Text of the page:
A brush with immortality The University of Bristol has commissioned Britain’s first public sculpture of a Black woman made by a Black woman. It will celebrate the ‘mother of medicine’, Henrietta Lacks, whose cells led to crucial medical advances
he University of Bristol has commissioned local artist Helen Wilson Roe to create a bronze sculpture of Henrietta Lacks, a Black American woman whose human cells were the first living human cells ever to survive and multiply outside the body. The piece will be the first public sculpture of a Black woman made by a Black woman in the UK and will be installed on the university campus later this year. The commission follows the exhibiting of two of Helen’s portraits of Henrietta Lacks and Cllr Cleo Lake, Bristol’s first Black female Lord Mayor, which have been on display in the Wills Memorial Building since October last year. Henrietta Lacks was a young mother who died of an unusually aggressive form of cervical cancer at the age of 31. During surgery at Johns Hopkins Hospital in Baltimore, a sample of cells was taken from the tumour and sent to a laboratory, where they were found to be the first scientifically defined ‘immortal’ human cell line. Henrietta’s cells changed the course of modern medicine, making possible some of the most important medical advances of all time including the development of the polio vaccine, chemotherapy, gene-mapping, IVF and cloning. They became known as HeLa cells and, today, they are used in almost every major hospital and science-based University in the world. Incredibly, Henrietta’s cells were on board the first missions to space in an attempt to see what would happen to human cells in zero gravity. HeLa cells are also currently being used in the University of Bristol’s own Covid-19 research. Working in collaboration with the Lacks family, it is hoped the unveiling of the sculpture will be accompanied by an exhibition in October of vibrant, compelling portraits by Helen Wilson Roe. The exhibition, ‘A Brush with Immortality’, will feature Henrietta Lacks and her family. A widening participation education project and a Henrietta Lacks Masters Scholarship are also being planned.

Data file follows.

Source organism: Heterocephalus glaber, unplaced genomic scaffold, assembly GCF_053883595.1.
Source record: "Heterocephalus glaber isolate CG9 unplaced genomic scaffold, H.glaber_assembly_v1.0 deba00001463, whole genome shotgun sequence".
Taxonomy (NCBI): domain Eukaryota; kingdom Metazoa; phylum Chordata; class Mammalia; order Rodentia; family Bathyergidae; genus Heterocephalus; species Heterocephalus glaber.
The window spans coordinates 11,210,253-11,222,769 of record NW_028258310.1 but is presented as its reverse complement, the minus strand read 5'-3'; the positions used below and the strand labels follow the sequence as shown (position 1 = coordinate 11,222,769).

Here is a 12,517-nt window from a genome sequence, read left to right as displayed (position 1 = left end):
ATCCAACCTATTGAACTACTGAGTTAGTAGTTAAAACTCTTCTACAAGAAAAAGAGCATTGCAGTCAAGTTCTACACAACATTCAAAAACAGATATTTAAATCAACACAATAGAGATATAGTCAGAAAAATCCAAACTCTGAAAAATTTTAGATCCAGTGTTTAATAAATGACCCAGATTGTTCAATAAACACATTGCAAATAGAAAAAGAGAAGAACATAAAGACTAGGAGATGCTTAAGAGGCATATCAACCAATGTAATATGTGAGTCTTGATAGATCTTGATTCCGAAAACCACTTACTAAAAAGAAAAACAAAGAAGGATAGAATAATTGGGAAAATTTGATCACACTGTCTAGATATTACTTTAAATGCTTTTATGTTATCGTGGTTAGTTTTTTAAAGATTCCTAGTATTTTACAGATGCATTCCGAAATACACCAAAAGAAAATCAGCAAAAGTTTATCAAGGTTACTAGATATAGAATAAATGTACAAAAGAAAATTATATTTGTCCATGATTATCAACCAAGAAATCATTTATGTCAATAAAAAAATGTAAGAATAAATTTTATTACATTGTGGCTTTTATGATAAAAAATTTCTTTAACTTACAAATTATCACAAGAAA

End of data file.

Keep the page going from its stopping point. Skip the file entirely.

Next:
Credit: Karen Brett